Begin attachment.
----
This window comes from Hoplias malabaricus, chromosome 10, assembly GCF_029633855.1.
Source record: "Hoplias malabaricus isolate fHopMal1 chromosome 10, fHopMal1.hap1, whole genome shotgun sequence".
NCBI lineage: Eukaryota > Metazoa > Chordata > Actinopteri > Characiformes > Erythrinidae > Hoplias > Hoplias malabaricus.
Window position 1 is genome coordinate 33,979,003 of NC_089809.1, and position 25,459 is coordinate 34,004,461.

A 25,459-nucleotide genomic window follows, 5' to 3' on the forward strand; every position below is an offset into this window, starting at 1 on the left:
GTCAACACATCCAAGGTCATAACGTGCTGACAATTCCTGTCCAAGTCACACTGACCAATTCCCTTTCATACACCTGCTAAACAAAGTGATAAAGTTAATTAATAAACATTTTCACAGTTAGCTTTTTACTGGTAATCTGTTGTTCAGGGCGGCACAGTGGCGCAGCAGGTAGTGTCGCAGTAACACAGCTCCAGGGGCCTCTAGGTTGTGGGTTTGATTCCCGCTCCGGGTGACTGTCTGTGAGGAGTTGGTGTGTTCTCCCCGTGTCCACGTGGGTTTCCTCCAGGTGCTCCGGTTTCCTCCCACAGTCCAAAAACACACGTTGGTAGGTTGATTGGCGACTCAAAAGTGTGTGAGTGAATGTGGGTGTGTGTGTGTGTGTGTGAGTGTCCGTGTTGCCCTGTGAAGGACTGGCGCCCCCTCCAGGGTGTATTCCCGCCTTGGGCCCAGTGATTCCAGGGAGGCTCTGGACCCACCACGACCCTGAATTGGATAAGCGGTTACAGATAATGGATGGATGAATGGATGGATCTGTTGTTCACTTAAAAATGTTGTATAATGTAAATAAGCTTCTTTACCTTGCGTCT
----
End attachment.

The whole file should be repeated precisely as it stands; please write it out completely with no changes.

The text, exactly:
This window comes from Hoplias malabaricus, chromosome 10, assembly GCF_029633855.1.
Source record: "Hoplias malabaricus isolate fHopMal1 chromosome 10, fHopMal1.hap1, whole genome shotgun sequence".
NCBI lineage: Eukaryota > Metazoa > Chordata > Actinopteri > Characiformes > Erythrinidae > Hoplias > Hoplias malabaricus.
Window position 1 is genome coordinate 33,979,003 of NC_089809.1, and position 25,459 is coordinate 34,004,461.

A 25,459-nucleotide genomic window follows, 5' to 3' on the forward strand; every position below is an offset into this window, starting at 1 on the left:
GTCAACACATCCAAGGTCATAACGTGCTGACAATTCCTGTCCAAGTCACACTGACCAATTCCCTTTCATACACCTGCTAAACAAAGTGATAAAGTTAATTAATAAACATTTTCACAGTTAGCTTTTTACTGGTAATCTGTTGTTCAGGGCGGCACAGTGGCGCAGCAGGTAGTGTCGCAGTAACACAGCTCCAGGGGCCTCTAGGTTGTGGGTTTGATTCCCGCTCCGGGTGACTGTCTGTGAGGAGTTGGTGTGTTCTCCCCGTGTCCACGTGGGTTTCCTCCAGGTGCTCCGGTTTCCTCCCACAGTCCAAAAACACACGTTGGTAGGTTGATTGGCGACTCAAAAGTGTGTGAGTGAATGTGGGTGTGTGTGTGTGTGTGTGAGTGTCCGTGTTGCCCTGTGAAGGACTGGCGCCCCCTCCAGGGTGTATTCCCGCCTTGGGCCCAGTGATTCCAGGGAGGCTCTGGACCCACCACGACCCTGAATTGGATAAGCGGTTACAGATAATGGATGGATGAATGGATGGATCTGTTGTTCACTTAAAAATGTTGTATAATGTAAATAAGCTTCTTTACCTTGCGTCT